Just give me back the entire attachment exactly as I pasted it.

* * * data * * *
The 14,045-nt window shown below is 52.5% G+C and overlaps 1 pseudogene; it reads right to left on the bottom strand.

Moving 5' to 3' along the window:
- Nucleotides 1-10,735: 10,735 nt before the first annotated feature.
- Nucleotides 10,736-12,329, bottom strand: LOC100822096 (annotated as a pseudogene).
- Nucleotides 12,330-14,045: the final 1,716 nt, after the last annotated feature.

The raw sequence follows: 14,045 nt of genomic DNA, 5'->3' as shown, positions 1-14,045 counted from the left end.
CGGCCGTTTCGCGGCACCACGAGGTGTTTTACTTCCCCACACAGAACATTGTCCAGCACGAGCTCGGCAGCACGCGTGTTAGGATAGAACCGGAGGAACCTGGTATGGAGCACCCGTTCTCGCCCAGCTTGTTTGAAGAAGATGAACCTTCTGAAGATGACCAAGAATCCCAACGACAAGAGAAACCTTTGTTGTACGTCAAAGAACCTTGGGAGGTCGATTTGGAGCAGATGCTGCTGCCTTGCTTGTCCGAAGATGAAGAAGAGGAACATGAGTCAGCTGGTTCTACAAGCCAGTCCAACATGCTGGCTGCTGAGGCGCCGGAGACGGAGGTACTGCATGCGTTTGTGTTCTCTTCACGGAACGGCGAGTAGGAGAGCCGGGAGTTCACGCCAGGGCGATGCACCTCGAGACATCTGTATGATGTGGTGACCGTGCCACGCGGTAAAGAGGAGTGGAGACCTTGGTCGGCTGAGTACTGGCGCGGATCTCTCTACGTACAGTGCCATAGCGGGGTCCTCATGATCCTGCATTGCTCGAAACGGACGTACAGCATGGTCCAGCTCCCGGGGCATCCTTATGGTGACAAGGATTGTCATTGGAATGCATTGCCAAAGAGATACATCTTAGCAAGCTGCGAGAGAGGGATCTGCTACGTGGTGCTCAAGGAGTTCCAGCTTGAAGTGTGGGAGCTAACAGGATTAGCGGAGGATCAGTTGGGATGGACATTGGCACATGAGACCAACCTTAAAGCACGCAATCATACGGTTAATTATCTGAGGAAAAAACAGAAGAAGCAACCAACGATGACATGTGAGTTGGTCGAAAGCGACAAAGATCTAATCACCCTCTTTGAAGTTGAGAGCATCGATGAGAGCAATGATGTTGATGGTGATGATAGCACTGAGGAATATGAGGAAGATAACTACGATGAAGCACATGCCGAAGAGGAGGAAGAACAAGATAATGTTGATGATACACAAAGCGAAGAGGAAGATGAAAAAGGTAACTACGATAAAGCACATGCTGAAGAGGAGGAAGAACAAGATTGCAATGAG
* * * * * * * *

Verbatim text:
The 14,045-nt window shown below is 52.5% G+C and overlaps 1 pseudogene; it reads right to left on the bottom strand.

Moving 5' to 3' along the window:
- Nucleotides 1-10,735: 10,735 nt before the first annotated feature.
- Nucleotides 10,736-12,329, bottom strand: LOC100822096 (annotated as a pseudogene).
- Nucleotides 12,330-14,045: the final 1,716 nt, after the last annotated feature.

The raw sequence follows: 14,045 nt of genomic DNA, 5'->3' as shown, positions 1-14,045 counted from the left end.
CGGCCGTTTCGCGGCACCACGAGGTGTTTTACTTCCCCACACAGAACATTGTCCAGCACGAGCTCGGCAGCACGCGTGTTAGGATAGAACCGGAGGAACCTGGTATGGAGCACCCGTTCTCGCCCAGCTTGTTTGAAGAAGATGAACCTTCTGAAGATGACCAAGAATCCCAACGACAAGAGAAACCTTTGTTGTACGTCAAAGAACCTTGGGAGGTCGATTTGGAGCAGATGCTGCTGCCTTGCTTGTCCGAAGATGAAGAAGAGGAACATGAGTCAGCTGGTTCTACAAGCCAGTCCAACATGCTGGCTGCTGAGGCGCCGGAGACGGAGGTACTGCATGCGTTTGTGTTCTCTTCACGGAACGGCGAGTAGGAGAGCCGGGAGTTCACGCCAGGGCGATGCACCTCGAGACATCTGTATGATGTGGTGACCGTGCCACGCGGTAAAGAGGAGTGGAGACCTTGGTCGGCTGAGTACTGGCGCGGATCTCTCTACGTACAGTGCCATAGCGGGGTCCTCATGATCCTGCATTGCTCGAAACGGACGTACAGCATGGTCCAGCTCCCGGGGCATCCTTATGGTGACAAGGATTGTCATTGGAATGCATTGCCAAAGAGATACATCTTAGCAAGCTGCGAGAGAGGGATCTGCTACGTGGTGCTCAAGGAGTTCCAGCTTGAAGTGTGGGAGCTAACAGGATTAGCGGAGGATCAGTTGGGATGGACATTGGCACATGAGACCAACCTTAAAGCACGCAATCATACGGTTAATTATCTGAGGAAAAAACAGAAGAAGCAACCAACGATGACATGTGAGTTGGTCGAAAGCGACAAAGATCTAATCACCCTCTTTGAAGTTGAGAGCATCGATGAGAGCAATGATGTTGATGGTGATGATAGCACTGAGGAATATGAGGAAGATAACTACGATGAAGCACATGCCGAAGAGGAGGAAGAACAAGATAATGTTGATGATACACAAAGCGAAGAGGAAGATGAAAAAGGTAACTACGATAAAGCACATGCTGAAGAGGAGGAAGAACAAGATTGCAATGAG